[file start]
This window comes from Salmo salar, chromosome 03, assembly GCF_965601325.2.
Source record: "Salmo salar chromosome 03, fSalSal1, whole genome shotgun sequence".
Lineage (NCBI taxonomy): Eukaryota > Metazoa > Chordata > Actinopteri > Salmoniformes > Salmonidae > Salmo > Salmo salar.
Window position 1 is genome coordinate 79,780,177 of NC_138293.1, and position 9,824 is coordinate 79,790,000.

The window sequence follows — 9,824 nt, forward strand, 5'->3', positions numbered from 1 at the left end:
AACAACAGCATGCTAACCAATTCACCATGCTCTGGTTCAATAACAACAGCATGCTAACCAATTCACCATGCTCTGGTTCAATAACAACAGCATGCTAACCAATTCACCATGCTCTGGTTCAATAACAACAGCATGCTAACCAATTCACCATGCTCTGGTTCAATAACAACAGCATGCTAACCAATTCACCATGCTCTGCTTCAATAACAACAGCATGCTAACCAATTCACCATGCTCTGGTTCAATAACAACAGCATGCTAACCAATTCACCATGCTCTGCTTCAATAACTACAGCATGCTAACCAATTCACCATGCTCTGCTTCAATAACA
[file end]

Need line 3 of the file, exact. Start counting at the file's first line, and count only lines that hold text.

Lineage (NCBI taxonomy): Eukaryota > Metazoa > Chordata > Actinopteri > Salmoniformes > Salmonidae > Salmo > Salmo salar.